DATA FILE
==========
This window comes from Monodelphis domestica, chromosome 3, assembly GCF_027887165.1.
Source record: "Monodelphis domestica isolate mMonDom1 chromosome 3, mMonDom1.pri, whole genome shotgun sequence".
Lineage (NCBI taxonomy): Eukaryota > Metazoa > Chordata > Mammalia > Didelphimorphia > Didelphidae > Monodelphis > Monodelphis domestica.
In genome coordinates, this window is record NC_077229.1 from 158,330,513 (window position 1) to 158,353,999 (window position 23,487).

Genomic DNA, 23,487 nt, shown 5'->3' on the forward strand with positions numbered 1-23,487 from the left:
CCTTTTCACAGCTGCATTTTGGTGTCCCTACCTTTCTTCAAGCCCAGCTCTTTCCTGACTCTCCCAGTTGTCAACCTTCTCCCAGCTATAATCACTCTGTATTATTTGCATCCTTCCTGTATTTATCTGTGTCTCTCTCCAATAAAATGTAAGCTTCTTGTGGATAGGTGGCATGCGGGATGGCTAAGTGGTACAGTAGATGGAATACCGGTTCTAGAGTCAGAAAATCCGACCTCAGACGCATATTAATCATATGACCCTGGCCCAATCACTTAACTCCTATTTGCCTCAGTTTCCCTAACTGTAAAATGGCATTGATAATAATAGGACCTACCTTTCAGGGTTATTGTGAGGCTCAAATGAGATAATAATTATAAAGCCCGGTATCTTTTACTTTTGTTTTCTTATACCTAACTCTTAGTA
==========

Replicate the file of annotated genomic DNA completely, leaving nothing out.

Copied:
This window comes from Monodelphis domestica, chromosome 3, assembly GCF_027887165.1.
Source record: "Monodelphis domestica isolate mMonDom1 chromosome 3, mMonDom1.pri, whole genome shotgun sequence".
Lineage (NCBI taxonomy): Eukaryota > Metazoa > Chordata > Mammalia > Didelphimorphia > Didelphidae > Monodelphis > Monodelphis domestica.
In genome coordinates, this window is record NC_077229.1 from 158,330,513 (window position 1) to 158,353,999 (window position 23,487).

Genomic DNA, 23,487 nt, shown 5'->3' on the forward strand with positions numbered 1-23,487 from the left:
CCTTTTCACAGCTGCATTTTGGTGTCCCTACCTTTCTTCAAGCCCAGCTCTTTCCTGACTCTCCCAGTTGTCAACCTTCTCCCAGCTATAATCACTCTGTATTATTTGCATCCTTCCTGTATTTATCTGTGTCTCTCTCCAATAAAATGTAAGCTTCTTGTGGATAGGTGGCATGCGGGATGGCTAAGTGGTACAGTAGATGGAATACCGGTTCTAGAGTCAGAAAATCCGACCTCAGACGCATATTAATCATATGACCCTGGCCCAATCACTTAACTCCTATTTGCCTCAGTTTCCCTAACTGTAAAATGGCATTGATAATAATAGGACCTACCTTTCAGGGTTATTGTGAGGCTCAAATGAGATAATAATTATAAAGCCCGGTATCTTTTACTTTTGTTTTCTTATACCTAACTCTTAGTA